Mud logging technicians create a record of boreholes to inform the owners of the wells about the content of the borehole. This can help the owner make decisions about the most efficient ways to drill a borehole. Mud logging is often performed by third-party mud logging companies.
Mud Logging Technicians
Mud Logging Lawsuits
Lawsuits have been filed alleging mud loggers were misclassified as exempt from overtime pay. These lawsuits also allege mud loggers were not paid minimum wage because they were paid on a daily rate, rather than based on the number of hours worked.
One such lawsuit was recently settled for approximately $600,000. In that lawsuit, employees were allegedly only paid $75 for a 24-hour shift, less than the federal minimum wage. The employees also allegedly worked up to 100 hours in a workweek but were not paid overtime for any hours above 40 in a week.
Employers may attempt to misclassify employees as exempt from overtime pay by giving them a job title that reflects an administrative or managerial duty. In the case of mud loggers, they may be classified as geologists or independent contractors, which does not reflect the nature of their work. When it comes to determining exemption from overtime, the employee's actual duties are the main factor, not the job title. Even if an employee has a managerial job title, if the duties are those of an hourly employee—involving little job discretion or decision-making ability—then the employee is not exempt from overtime pay.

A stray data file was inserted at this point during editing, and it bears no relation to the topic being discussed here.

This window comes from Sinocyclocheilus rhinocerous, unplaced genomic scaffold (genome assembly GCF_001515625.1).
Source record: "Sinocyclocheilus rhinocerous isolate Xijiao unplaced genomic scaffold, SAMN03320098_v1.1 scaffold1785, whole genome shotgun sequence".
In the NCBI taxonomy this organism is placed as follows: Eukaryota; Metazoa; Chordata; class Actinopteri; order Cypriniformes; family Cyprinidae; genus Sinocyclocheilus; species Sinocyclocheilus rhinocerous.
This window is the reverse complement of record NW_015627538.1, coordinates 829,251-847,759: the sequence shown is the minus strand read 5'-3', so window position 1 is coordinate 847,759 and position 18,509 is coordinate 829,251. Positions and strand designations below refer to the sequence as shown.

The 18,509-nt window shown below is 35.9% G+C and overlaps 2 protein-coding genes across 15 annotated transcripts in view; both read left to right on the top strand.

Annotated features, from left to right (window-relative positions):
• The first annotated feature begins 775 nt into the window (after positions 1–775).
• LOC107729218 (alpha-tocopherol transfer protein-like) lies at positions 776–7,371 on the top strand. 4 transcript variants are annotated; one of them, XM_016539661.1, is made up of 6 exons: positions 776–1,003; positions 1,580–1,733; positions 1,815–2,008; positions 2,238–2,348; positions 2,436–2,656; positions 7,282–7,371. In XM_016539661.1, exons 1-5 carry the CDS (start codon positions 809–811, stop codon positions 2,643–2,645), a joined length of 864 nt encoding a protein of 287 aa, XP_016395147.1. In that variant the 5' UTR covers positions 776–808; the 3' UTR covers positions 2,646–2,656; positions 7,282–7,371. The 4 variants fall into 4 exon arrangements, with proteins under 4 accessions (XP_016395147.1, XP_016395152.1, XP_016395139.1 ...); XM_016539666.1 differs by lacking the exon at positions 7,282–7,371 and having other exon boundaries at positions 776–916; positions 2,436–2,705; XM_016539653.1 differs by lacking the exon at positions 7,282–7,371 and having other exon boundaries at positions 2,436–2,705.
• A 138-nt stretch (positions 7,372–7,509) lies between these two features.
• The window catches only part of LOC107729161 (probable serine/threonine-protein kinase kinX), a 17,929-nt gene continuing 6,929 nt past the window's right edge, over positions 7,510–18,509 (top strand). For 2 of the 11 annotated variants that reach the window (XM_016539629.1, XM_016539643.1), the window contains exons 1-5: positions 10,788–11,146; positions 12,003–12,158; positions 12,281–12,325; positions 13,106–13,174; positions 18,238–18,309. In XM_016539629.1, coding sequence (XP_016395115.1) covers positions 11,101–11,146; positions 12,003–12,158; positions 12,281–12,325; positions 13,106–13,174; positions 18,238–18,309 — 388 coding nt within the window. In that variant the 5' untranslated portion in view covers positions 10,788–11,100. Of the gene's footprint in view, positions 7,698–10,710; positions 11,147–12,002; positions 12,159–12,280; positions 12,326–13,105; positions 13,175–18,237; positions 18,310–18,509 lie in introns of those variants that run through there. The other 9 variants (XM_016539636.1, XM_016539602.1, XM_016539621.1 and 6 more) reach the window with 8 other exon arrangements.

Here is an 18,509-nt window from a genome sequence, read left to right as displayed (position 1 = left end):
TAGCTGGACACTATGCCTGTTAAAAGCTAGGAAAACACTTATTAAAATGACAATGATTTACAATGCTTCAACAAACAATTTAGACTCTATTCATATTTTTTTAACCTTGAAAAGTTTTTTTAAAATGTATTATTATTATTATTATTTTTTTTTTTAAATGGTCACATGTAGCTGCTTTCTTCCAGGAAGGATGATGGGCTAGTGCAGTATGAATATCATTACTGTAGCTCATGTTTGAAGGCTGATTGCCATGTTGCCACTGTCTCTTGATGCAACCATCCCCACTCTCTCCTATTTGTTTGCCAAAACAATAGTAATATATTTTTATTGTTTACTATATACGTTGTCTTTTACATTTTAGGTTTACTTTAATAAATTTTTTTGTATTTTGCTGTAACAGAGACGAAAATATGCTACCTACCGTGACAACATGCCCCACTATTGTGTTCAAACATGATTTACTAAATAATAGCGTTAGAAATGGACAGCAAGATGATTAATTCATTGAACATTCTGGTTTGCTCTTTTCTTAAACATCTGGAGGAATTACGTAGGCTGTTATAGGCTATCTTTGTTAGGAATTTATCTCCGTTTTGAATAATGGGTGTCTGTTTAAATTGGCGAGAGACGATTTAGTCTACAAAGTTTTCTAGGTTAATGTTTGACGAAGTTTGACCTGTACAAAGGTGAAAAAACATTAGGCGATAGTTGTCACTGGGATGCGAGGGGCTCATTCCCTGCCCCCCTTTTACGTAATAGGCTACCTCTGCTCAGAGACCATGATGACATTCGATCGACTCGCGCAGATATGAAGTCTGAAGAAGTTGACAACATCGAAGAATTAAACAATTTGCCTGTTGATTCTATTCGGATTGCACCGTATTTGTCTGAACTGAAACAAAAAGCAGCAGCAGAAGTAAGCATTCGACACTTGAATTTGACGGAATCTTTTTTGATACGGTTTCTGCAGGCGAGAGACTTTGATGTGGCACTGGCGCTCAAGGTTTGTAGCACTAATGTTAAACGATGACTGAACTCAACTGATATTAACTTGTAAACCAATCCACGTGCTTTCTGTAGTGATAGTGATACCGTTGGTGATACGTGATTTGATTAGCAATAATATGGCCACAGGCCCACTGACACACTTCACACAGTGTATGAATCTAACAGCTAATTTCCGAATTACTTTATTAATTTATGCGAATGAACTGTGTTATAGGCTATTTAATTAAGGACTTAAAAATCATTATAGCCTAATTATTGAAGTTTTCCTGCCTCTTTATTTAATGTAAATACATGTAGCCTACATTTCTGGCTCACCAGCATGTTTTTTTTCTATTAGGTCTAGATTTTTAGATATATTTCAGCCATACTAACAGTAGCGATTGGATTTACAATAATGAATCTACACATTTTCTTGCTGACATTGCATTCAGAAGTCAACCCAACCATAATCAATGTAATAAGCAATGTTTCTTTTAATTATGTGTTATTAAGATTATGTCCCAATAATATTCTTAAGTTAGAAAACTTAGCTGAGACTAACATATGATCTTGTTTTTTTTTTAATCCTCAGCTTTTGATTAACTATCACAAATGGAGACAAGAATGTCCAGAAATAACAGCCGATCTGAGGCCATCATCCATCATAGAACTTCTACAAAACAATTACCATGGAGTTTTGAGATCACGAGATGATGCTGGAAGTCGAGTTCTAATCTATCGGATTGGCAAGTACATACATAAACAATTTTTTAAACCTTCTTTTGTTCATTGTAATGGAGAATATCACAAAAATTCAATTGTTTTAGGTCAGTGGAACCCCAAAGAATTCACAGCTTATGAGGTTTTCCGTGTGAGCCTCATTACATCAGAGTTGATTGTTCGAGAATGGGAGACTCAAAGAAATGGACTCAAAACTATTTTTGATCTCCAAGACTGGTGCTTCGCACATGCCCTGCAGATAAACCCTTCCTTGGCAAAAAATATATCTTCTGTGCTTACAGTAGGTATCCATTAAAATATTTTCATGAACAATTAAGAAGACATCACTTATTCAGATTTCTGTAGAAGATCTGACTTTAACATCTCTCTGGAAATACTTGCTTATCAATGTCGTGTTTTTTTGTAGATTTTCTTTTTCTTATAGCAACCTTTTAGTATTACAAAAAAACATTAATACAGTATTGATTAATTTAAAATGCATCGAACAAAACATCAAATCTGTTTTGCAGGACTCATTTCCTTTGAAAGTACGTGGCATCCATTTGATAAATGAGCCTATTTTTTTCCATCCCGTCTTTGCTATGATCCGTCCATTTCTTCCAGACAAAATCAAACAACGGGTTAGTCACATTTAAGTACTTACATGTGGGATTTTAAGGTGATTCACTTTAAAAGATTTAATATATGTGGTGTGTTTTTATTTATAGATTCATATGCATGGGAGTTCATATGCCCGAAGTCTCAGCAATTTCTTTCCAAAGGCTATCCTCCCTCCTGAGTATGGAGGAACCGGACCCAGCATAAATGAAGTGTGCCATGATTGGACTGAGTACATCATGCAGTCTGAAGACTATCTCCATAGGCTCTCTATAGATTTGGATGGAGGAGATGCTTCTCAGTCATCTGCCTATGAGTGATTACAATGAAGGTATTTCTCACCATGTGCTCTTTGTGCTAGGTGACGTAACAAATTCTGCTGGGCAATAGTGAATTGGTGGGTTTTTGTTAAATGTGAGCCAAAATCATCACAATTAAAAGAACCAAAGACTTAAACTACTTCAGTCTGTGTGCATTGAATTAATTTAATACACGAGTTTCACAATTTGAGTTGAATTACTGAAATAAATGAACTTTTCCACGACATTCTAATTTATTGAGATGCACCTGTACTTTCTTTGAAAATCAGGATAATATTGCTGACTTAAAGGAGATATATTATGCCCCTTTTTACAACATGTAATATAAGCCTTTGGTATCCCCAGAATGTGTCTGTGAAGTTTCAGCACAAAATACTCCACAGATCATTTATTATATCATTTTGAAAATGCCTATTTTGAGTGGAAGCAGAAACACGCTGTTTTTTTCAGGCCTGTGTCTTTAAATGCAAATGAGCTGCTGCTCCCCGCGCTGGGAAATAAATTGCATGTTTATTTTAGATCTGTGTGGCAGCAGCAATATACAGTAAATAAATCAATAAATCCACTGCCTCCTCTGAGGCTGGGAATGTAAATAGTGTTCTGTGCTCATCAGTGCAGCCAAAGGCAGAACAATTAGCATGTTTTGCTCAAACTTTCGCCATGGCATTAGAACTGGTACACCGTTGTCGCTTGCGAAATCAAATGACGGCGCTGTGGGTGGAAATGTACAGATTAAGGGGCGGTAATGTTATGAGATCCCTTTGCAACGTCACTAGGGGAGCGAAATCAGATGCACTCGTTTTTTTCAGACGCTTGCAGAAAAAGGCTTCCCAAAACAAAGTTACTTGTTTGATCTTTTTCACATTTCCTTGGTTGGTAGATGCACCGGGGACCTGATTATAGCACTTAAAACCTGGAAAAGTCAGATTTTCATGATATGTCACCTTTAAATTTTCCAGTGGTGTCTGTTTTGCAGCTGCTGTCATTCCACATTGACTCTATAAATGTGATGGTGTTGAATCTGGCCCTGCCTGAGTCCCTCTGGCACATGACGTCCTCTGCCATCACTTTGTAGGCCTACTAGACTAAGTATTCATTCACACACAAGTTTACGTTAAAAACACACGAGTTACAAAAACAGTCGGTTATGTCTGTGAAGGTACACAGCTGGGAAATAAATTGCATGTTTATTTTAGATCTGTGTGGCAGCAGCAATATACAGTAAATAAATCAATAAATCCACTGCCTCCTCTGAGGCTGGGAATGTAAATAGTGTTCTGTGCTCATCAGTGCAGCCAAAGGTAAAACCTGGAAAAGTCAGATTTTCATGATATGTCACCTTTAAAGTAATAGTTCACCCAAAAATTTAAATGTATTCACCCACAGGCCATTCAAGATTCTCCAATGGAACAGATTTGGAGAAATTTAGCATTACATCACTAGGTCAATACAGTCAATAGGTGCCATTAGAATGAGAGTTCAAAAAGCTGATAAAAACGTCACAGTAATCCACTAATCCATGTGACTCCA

Mud Logging Overtime Misclassification Lawsuits
If mud loggers or geologists are carrying out the duties of hourly employees, then it does not matter what their job title is, they are still entitled to overtime pay, under the Fair Labor Standards Act (FLSA). Photo credit: en.wikipedia.org
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Last updated on May-8-15